On one summer’s day Arla and I motored to Mount Vernon to visit Mother Guion, leaving the children in care of their Aunt Anne. Ced, who was playing on the window seat in his upstairs nursery, somehow loosened the window screen and both he and it fell to the ground below, Ced landing on his head in the flower bed. Anne at once phoned us and I recall breaking all speed laws and safety regulations speeding back to Larchmont. Apparently no harm was done and the child was shortly playing as usual.

Next week we’ll have more memories and stories of life in the Larchmont house.

Tomorrow I’ll be posting more thoughts from a teenager’s viewpoint on the Chicago World’s Fair in 1934.

Next week we’ll move back to 1940 to an earlier time when Lad was the only son living and working away from home and Grandpa has quite a bit of advice to give.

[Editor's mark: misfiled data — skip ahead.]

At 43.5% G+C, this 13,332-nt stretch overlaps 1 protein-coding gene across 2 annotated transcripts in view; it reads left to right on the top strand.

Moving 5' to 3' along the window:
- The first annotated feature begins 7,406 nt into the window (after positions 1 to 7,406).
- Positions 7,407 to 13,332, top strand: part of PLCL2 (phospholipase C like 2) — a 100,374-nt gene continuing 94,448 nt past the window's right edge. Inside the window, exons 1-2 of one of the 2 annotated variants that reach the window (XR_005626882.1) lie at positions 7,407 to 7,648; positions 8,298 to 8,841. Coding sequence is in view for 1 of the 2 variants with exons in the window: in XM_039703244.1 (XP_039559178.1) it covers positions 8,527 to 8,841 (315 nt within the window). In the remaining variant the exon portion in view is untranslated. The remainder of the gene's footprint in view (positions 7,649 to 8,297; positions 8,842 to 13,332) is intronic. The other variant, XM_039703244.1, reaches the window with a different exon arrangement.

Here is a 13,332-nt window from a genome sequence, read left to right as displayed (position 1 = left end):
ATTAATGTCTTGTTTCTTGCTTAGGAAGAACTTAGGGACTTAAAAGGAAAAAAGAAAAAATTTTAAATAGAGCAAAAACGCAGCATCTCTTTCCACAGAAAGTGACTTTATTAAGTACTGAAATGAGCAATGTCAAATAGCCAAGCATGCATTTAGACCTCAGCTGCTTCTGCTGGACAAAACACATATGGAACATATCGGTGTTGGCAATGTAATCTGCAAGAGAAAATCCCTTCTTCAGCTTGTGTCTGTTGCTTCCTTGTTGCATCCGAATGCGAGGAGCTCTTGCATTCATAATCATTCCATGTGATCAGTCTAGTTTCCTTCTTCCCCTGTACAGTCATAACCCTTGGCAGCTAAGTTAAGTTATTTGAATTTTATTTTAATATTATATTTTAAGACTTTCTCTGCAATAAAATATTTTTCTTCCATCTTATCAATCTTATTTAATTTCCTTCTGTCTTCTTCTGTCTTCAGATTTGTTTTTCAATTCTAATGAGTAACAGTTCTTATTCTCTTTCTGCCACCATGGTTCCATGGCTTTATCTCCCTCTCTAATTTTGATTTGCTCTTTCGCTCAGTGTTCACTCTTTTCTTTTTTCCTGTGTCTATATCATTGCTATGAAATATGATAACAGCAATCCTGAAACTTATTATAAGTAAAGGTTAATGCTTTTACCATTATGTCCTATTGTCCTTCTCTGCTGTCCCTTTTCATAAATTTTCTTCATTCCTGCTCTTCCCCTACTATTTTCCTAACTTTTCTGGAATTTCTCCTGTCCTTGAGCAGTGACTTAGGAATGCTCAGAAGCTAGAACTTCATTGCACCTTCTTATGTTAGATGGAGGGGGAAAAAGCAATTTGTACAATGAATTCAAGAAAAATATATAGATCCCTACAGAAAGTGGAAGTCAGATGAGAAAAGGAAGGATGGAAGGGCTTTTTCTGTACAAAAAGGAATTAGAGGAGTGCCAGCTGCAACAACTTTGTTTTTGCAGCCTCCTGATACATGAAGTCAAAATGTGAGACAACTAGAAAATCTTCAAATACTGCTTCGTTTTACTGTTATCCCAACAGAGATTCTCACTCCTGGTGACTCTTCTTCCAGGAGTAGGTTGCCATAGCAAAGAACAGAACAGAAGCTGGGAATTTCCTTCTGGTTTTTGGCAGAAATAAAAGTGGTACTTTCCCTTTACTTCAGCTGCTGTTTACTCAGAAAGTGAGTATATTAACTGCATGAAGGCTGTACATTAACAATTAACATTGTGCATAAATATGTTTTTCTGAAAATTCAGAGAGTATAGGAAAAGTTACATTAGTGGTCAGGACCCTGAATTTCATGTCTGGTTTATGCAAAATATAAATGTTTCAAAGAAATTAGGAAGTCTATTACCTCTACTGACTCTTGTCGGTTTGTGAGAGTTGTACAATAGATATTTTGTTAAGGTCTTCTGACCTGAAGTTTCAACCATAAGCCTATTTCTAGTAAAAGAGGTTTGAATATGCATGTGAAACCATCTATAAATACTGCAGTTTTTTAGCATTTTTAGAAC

Judy Guion

Autobiography of Alfred Duryee Guion (20)

At this point, Alfred and Arla have started a family and so I will begin to include early childhood memories of the children in (attempted) chronological order.

LAD – I was born in New York City in 1914 then I lived in Yonkers for a short time. When I was one, we

Alfred (Lad) Peabody Guion

Alfred (Lad) Peabody Guion